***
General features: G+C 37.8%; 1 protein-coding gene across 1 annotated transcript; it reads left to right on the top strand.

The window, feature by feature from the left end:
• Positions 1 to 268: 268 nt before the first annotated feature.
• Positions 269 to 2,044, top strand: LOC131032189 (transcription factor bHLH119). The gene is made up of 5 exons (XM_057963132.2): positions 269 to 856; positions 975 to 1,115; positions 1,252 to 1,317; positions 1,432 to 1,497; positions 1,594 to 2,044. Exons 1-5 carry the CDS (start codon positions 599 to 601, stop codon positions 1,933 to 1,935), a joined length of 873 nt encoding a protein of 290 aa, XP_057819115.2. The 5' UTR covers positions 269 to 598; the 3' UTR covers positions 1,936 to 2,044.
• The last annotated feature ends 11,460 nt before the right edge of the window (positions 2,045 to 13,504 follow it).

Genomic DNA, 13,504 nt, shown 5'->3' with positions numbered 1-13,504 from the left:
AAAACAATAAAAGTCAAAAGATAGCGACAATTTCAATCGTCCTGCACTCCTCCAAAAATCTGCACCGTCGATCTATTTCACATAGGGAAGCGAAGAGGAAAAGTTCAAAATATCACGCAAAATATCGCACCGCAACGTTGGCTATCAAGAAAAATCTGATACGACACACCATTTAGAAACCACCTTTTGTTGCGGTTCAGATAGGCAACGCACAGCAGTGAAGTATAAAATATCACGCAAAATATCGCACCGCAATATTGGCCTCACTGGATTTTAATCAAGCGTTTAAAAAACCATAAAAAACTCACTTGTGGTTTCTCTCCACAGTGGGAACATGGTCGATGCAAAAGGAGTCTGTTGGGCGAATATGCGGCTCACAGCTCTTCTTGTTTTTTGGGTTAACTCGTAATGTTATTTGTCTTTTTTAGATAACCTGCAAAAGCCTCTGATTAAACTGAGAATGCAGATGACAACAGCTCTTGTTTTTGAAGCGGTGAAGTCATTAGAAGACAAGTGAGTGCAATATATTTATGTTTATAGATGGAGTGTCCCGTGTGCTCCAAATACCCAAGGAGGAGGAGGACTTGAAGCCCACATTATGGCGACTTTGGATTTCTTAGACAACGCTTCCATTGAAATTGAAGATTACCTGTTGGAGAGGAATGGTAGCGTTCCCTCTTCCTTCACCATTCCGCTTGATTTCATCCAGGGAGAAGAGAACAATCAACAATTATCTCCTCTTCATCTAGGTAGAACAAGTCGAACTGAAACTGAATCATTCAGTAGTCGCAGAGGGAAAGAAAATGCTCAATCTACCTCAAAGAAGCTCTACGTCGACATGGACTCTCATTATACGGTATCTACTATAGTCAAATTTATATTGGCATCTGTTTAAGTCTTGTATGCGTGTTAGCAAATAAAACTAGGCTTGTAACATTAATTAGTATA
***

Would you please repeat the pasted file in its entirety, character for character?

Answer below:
General features: G+C 37.8%; 1 protein-coding gene across 1 annotated transcript; it reads left to right on the top strand.

The window, feature by feature from the left end:
• Positions 1 to 268: 268 nt before the first annotated feature.
• Positions 269 to 2,044, top strand: LOC131032189 (transcription factor bHLH119). The gene is made up of 5 exons (XM_057963132.2): positions 269 to 856; positions 975 to 1,115; positions 1,252 to 1,317; positions 1,432 to 1,497; positions 1,594 to 2,044. Exons 1-5 carry the CDS (start codon positions 599 to 601, stop codon positions 1,933 to 1,935), a joined length of 873 nt encoding a protein of 290 aa, XP_057819115.2. The 5' UTR covers positions 269 to 598; the 3' UTR covers positions 1,936 to 2,044.
• The last annotated feature ends 11,460 nt before the right edge of the window (positions 2,045 to 13,504 follow it).

Genomic DNA, 13,504 nt, shown 5'->3' with positions numbered 1-13,504 from the left:
AAAACAATAAAAGTCAAAAGATAGCGACAATTTCAATCGTCCTGCACTCCTCCAAAAATCTGCACCGTCGATCTATTTCACATAGGGAAGCGAAGAGGAAAAGTTCAAAATATCACGCAAAATATCGCACCGCAACGTTGGCTATCAAGAAAAATCTGATACGACACACCATTTAGAAACCACCTTTTGTTGCGGTTCAGATAGGCAACGCACAGCAGTGAAGTATAAAATATCACGCAAAATATCGCACCGCAATATTGGCCTCACTGGATTTTAATCAAGCGTTTAAAAAACCATAAAAAACTCACTTGTGGTTTCTCTCCACAGTGGGAACATGGTCGATGCAAAAGGAGTCTGTTGGGCGAATATGCGGCTCACAGCTCTTCTTGTTTTTTGGGTTAACTCGTAATGTTATTTGTCTTTTTTAGATAACCTGCAAAAGCCTCTGATTAAACTGAGAATGCAGATGACAACAGCTCTTGTTTTTGAAGCGGTGAAGTCATTAGAAGACAAGTGAGTGCAATATATTTATGTTTATAGATGGAGTGTCCCGTGTGCTCCAAATACCCAAGGAGGAGGAGGACTTGAAGCCCACATTATGGCGACTTTGGATTTCTTAGACAACGCTTCCATTGAAATTGAAGATTACCTGTTGGAGAGGAATGGTAGCGTTCCCTCTTCCTTCACCATTCCGCTTGATTTCATCCAGGGAGAAGAGAACAATCAACAATTATCTCCTCTTCATCTAGGTAGAACAAGTCGAACTGAAACTGAATCATTCAGTAGTCGCAGAGGGAAAGAAAATGCTCAATCTACCTCAAAGAAGCTCTACGTCGACATGGACTCTCATTATACGGTATCTACTATAGTCAAATTTATATTGGCATCTGTTTAAGTCTTGTATGCGTGTTAGCAAATAAAACTAGGCTTGTAACATTAATTAGTATA